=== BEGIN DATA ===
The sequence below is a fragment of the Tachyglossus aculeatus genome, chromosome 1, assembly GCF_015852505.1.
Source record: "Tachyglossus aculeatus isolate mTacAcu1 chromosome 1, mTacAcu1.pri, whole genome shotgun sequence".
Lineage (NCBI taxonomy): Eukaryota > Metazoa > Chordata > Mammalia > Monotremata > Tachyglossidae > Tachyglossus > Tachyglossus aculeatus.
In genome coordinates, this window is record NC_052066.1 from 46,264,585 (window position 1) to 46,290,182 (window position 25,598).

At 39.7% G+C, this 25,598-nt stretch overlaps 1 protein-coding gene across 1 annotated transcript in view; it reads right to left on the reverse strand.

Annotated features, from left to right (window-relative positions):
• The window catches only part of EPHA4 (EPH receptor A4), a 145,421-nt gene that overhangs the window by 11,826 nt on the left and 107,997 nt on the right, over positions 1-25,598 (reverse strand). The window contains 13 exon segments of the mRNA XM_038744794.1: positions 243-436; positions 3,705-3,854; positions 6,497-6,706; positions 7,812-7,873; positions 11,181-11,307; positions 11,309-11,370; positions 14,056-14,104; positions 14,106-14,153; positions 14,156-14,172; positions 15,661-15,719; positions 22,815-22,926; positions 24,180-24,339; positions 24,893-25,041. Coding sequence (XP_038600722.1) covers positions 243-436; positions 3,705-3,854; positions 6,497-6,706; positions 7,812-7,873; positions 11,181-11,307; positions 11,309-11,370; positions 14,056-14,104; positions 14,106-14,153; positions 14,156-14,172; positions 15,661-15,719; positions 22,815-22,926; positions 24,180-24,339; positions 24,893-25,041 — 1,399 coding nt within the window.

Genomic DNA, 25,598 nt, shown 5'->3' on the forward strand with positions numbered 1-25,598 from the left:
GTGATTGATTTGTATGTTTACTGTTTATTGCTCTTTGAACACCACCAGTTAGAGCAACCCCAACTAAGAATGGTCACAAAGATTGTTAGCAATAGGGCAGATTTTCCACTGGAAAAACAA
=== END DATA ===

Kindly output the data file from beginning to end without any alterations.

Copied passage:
The sequence below is a fragment of the Tachyglossus aculeatus genome, chromosome 1, assembly GCF_015852505.1.
Source record: "Tachyglossus aculeatus isolate mTacAcu1 chromosome 1, mTacAcu1.pri, whole genome shotgun sequence".
Lineage (NCBI taxonomy): Eukaryota > Metazoa > Chordata > Mammalia > Monotremata > Tachyglossidae > Tachyglossus > Tachyglossus aculeatus.
In genome coordinates, this window is record NC_052066.1 from 46,264,585 (window position 1) to 46,290,182 (window position 25,598).

At 39.7% G+C, this 25,598-nt stretch overlaps 1 protein-coding gene across 1 annotated transcript in view; it reads right to left on the reverse strand.

Annotated features, from left to right (window-relative positions):
• The window catches only part of EPHA4 (EPH receptor A4), a 145,421-nt gene that overhangs the window by 11,826 nt on the left and 107,997 nt on the right, over positions 1-25,598 (reverse strand). The window contains 13 exon segments of the mRNA XM_038744794.1: positions 243-436; positions 3,705-3,854; positions 6,497-6,706; positions 7,812-7,873; positions 11,181-11,307; positions 11,309-11,370; positions 14,056-14,104; positions 14,106-14,153; positions 14,156-14,172; positions 15,661-15,719; positions 22,815-22,926; positions 24,180-24,339; positions 24,893-25,041. Coding sequence (XP_038600722.1) covers positions 243-436; positions 3,705-3,854; positions 6,497-6,706; positions 7,812-7,873; positions 11,181-11,307; positions 11,309-11,370; positions 14,056-14,104; positions 14,106-14,153; positions 14,156-14,172; positions 15,661-15,719; positions 22,815-22,926; positions 24,180-24,339; positions 24,893-25,041 — 1,399 coding nt within the window.

Genomic DNA, 25,598 nt, shown 5'->3' on the forward strand with positions numbered 1-25,598 from the left:
GTGATTGATTTGTATGTTTACTGTTTATTGCTCTTTGAACACCACCAGTTAGAGCAACCCCAACTAAGAATGGTCACAAAGATTGTTAGCAATAGGGCAGATTTTCCACTGGAAAAACAA